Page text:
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Airbus in Japan

A growing success story

Japan Airlines became the first Japanese carrier to order the A350 XWB with its purchase agreement for 31 aircraft – covering both A350-900 and A350-1000 versions – announced in October 2013.
Japan Airlines became the first Japanese carrier to order the A350 XWB with its purchase agreement for 31 aircraft – covering both A350-900 and A350-1000 versions.

Airbus’ commercial and industrial presence in Japan has grown considerably in recent years, with an increased number of aircraft bookings by the nation’s airlines for both the company’s market-leading widebody and single-aisle product lines. 

Japanese airlines are looking to the future with Airbus’ latest all-new widebody products: the highly efficient A380 and A350 XWB jetliners. In a significant endorsement for the A380, a purchase agreement from ANA Holdings for three of these 21st century flagship jetliners was announced during January 2016. With the order, ANA Group joins the global customer base of world-class airlines that have selected the aircraft type, and will become the first Japanese A380 operator. 

This significant order builds on another Airbus milestone in Japan: Japan Airlines’ purchase agreement for 31 A350 XWB aircraft in 2013. Marking the historic first direct Airbus order for the nation’s flag carrier, Japan Airlines also became the initial Japanese customer for this new-generation widebody. 

In addition to its continued momentum in the widebody market, Airbus’ single-aisle product line has become a cornerstone for the nation’s emerging low-cost carriers – including STARFLYER, Peach Aviation, Jetstar Japan, Vanilla Air and AirAsia Japan. Highlighting this popularity, the 100th Airbus aircraft for a Japanese carrier was delivered during March 2013, marked by handover of an A320 for operator Jetstar Japan. ANA Holdings has also ordered 37 A320 Family aircraft (seven A320neo, 26 A321neo and four A321ceo).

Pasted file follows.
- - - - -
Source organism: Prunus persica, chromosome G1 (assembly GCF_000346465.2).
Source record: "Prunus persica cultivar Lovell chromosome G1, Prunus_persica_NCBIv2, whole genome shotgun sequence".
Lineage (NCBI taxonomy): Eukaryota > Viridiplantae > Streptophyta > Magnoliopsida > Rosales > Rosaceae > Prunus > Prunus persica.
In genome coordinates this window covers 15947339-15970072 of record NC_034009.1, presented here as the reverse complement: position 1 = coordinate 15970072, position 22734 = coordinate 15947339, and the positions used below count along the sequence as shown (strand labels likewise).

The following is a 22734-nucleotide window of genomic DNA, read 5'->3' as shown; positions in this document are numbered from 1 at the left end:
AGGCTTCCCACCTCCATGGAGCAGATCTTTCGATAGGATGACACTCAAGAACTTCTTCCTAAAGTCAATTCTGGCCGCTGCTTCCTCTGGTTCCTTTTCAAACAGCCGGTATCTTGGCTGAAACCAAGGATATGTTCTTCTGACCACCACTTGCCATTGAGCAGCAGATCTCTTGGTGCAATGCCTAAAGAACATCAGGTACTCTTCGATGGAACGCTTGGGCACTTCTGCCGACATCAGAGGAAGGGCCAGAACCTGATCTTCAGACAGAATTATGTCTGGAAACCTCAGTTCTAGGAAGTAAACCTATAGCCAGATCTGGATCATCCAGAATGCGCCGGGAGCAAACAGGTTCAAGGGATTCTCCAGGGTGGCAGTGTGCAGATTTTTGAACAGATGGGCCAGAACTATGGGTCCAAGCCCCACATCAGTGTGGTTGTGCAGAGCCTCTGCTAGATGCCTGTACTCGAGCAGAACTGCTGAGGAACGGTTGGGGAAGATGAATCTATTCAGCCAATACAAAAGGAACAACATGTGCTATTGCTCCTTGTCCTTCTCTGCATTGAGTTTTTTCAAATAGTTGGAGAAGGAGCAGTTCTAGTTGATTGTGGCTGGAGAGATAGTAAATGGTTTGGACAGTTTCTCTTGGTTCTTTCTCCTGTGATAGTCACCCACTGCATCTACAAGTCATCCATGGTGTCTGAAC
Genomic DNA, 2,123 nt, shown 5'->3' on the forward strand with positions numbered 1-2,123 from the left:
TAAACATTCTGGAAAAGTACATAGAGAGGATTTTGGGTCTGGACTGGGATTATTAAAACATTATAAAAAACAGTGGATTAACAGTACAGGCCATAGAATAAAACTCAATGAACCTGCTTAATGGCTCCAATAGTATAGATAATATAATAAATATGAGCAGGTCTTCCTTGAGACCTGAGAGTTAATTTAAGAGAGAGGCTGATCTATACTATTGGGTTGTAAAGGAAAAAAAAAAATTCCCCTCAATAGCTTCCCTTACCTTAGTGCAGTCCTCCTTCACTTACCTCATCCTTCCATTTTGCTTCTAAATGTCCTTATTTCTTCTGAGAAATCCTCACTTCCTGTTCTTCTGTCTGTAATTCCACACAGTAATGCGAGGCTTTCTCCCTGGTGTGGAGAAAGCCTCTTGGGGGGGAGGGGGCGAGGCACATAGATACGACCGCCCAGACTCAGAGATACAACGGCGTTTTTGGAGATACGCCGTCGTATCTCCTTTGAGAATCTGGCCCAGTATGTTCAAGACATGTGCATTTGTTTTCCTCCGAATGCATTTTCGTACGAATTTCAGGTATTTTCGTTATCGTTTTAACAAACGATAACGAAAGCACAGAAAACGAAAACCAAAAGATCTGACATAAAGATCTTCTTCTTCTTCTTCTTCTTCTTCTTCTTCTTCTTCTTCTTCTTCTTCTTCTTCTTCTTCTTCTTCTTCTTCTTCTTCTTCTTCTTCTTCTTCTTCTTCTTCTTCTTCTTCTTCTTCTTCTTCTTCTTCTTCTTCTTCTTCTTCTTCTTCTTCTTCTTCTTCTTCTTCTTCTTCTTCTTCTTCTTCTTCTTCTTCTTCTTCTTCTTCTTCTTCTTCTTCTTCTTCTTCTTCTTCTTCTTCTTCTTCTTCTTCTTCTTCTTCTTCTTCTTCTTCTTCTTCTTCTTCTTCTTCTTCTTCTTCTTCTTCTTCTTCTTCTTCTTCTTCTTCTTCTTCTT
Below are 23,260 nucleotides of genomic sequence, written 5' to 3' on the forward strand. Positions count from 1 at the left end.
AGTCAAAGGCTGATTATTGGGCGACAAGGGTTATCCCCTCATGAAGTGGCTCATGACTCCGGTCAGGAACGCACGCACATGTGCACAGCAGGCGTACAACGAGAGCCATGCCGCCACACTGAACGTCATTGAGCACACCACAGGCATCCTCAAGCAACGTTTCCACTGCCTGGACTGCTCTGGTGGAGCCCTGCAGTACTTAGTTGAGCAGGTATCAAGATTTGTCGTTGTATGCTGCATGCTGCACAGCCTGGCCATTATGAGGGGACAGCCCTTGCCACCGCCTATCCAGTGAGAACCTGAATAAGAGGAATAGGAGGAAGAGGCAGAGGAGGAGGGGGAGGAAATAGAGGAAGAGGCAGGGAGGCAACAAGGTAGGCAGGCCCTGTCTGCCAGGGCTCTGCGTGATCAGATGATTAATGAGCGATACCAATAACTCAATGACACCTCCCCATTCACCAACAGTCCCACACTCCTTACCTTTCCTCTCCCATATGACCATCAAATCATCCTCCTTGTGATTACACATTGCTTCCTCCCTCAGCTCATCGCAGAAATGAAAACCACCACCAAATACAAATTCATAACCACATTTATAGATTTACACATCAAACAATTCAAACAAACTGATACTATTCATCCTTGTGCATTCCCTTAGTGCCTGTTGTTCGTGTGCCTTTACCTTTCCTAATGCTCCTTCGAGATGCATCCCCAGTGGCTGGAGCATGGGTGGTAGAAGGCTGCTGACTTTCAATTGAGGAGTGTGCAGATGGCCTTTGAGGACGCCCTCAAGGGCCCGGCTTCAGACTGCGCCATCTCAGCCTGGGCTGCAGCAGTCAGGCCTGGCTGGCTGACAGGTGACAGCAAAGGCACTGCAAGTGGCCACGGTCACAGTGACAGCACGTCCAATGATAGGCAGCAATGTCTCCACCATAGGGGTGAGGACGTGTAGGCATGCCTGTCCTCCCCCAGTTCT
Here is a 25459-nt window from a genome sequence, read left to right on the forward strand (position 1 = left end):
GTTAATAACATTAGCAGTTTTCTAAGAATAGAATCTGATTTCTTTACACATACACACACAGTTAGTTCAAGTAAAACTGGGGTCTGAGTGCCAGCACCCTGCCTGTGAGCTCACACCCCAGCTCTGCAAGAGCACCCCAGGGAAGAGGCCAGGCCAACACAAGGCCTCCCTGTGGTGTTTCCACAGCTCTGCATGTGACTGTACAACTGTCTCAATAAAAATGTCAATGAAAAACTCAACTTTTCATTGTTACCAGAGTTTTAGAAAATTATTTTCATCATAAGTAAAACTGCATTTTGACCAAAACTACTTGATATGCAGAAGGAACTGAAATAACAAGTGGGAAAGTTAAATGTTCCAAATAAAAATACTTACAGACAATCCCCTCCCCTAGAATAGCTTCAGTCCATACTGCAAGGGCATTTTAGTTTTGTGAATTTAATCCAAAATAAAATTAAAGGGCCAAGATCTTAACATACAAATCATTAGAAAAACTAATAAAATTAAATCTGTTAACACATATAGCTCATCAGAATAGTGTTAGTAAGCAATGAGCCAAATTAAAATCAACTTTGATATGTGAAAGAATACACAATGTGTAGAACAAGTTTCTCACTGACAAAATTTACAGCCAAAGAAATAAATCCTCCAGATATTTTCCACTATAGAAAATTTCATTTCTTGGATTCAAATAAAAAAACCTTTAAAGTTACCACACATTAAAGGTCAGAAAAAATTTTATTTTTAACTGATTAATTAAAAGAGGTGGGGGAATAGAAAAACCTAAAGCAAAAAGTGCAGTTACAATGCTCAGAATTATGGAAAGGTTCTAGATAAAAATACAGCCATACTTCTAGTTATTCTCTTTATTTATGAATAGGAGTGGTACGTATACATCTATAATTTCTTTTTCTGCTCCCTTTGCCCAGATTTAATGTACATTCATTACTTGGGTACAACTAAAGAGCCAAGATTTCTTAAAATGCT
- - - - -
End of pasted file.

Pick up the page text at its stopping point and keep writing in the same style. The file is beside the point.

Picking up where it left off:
Airbus has fostered strong industrial partnerships in Japan for all of its current production aircraft – from the A380 to the A330 and A350 XWB widebody families to the single-aisle A320 – reflecting its confidence in Japanese skills, reliability, technological leadership and quality standards.

Cooperation and collaboration

Companies such as Bridgestone, Panasonic, Yokogawa Electric and Minebea contribute to all of Airbus’ current production aircraft, while Toray and Toho Tenax signed a long-term agreement to supply carbon fibre for the company’s aircraft. In total, some 20 industrial partners in Japan support production of the A320, A330, A350 XWB and/or A380, with Airbus continually looking to develop its in-country presence.

In Japan, Airbus also benefits from research and technology cooperation including: developing structural health monitoring technology with Japan’s Research and Development Institute for Metal and Composites for Future Industries (RIMCOF), as well as composite research with the Japanese Aerospace Exploration Agency (JAXA).

The company’s regional activity is coordinated by its Airbus Japan subsidiary, which is based in the heart of Tokyo, and has responsibility for all local industrial and customer service efforts covering industrial partners and operators alike. 

Making history

Airbus initially entered the Japanese market in 1979 when Japan Air Systems (JAS, now merged with Japan Airlines) ordered a fleet of six A300B2s. These were the first widebody jets to be acquired by the carrier, and were used to meet demand on domestic routes as well as to develop regional operations.

All Nippon Airways became the second Japanese airline to "go Airbus," ordering 10 A320s – which entered service in 1991. All Nippon later took delivery of seven new A321s, which became the first foreign-built civil airliner to gain Japanese type certification. 

These early steps set the stage for Airbus’ continued growth in Japan. As of 2016, Airbus has earned approximately 50 percent market share on new orders from Japanese carriers in the last five years.


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